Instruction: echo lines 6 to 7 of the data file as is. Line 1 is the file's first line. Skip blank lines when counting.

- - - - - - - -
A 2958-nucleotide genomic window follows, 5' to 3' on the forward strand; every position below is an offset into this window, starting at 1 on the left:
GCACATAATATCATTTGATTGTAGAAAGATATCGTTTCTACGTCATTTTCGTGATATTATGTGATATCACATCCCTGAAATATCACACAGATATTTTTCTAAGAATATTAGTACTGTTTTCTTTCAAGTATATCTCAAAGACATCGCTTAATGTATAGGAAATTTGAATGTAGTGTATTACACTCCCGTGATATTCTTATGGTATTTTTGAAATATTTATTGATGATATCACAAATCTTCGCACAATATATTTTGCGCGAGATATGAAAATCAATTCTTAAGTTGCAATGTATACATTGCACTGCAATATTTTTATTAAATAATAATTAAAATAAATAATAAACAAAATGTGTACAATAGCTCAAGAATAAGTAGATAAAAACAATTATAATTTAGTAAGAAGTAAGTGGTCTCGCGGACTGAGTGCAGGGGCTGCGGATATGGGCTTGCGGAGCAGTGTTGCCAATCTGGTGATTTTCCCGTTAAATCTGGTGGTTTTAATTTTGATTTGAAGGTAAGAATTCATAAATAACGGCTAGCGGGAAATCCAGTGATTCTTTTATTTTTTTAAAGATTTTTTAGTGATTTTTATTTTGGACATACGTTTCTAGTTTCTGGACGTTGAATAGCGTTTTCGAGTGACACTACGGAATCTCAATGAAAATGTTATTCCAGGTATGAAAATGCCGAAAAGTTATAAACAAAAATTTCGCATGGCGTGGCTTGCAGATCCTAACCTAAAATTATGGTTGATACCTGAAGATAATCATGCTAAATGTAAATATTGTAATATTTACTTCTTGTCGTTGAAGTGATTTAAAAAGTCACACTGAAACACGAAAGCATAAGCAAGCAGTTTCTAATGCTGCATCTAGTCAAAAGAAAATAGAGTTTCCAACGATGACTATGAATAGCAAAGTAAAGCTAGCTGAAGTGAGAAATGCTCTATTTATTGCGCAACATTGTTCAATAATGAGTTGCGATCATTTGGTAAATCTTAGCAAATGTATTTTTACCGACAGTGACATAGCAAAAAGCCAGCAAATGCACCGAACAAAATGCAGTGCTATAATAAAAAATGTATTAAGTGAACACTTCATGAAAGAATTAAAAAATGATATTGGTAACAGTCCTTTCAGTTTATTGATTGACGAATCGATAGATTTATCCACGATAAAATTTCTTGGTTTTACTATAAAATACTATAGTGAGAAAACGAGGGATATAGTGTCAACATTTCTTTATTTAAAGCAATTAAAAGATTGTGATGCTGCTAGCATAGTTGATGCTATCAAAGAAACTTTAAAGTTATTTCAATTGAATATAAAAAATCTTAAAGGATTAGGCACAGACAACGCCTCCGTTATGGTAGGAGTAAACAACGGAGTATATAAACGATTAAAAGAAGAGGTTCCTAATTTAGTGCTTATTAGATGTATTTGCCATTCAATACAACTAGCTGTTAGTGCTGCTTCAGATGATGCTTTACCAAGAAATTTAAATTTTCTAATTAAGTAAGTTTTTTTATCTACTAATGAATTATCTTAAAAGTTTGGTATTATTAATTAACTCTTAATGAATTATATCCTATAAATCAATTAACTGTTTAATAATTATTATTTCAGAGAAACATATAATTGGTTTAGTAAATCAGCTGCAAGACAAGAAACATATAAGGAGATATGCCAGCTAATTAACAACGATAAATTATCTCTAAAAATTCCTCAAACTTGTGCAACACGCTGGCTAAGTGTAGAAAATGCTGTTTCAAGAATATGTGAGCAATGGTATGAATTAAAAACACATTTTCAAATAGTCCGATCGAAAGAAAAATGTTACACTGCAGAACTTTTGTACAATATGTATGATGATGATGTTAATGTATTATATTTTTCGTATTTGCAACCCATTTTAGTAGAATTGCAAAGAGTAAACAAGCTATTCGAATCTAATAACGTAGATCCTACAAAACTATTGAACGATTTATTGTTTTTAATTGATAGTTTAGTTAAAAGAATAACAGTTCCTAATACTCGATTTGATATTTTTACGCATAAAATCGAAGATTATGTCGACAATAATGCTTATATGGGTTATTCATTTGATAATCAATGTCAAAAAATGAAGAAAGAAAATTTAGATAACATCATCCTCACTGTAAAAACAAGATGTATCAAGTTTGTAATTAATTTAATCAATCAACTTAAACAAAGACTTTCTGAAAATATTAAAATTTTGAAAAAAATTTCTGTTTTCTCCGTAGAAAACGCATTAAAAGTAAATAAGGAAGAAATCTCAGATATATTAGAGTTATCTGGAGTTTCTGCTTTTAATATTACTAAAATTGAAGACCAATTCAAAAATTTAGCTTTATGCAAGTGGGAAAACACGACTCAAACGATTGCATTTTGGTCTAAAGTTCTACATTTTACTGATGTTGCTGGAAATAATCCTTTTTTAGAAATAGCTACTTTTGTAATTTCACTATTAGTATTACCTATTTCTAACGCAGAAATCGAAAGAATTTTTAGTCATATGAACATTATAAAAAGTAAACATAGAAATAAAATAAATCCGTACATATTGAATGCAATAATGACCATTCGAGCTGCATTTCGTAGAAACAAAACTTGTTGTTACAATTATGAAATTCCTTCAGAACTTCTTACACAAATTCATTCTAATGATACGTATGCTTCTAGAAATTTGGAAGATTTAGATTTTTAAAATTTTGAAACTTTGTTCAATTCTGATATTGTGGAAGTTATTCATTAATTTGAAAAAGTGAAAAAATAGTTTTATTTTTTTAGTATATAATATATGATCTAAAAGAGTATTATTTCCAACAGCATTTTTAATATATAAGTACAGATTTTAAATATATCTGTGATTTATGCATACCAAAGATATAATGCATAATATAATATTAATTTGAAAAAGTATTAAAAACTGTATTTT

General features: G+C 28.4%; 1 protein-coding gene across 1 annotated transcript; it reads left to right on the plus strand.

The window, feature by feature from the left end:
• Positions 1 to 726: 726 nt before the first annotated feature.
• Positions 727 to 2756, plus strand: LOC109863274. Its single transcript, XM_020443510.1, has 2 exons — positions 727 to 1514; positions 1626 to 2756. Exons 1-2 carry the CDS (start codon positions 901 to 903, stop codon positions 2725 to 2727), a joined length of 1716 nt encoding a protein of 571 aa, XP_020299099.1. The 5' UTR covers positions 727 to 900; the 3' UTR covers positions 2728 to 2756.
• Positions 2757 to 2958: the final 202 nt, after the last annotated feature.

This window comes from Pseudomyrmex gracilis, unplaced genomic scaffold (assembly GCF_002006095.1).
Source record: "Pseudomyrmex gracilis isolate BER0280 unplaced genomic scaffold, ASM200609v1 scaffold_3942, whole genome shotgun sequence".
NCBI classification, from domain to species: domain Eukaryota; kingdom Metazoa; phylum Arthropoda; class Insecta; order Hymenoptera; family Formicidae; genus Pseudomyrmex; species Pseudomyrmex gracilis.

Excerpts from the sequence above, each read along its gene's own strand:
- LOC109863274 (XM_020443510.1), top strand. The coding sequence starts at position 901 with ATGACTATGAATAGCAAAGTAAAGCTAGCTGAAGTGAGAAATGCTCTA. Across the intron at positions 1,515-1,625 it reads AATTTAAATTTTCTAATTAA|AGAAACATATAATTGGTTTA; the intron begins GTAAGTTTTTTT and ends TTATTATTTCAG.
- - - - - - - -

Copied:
• Positions 727 to 2756, plus strand: LOC109863274. Its single transcript, XM_020443510.1, has 2 exons — positions 727 to 1514; positions 1626 to 2756. Exons 1-2 carry the CDS (start codon positions 901 to 903, stop codon positions 2725 to 2727), a joined length of 1716 nt encoding a protein of 571 aa, XP_020299099.1. The 5' UTR covers positions 727 to 900; the 3' UTR covers positions 2728 to 2756.
• Positions 2757 to 2958: the final 202 nt, after the last annotated feature.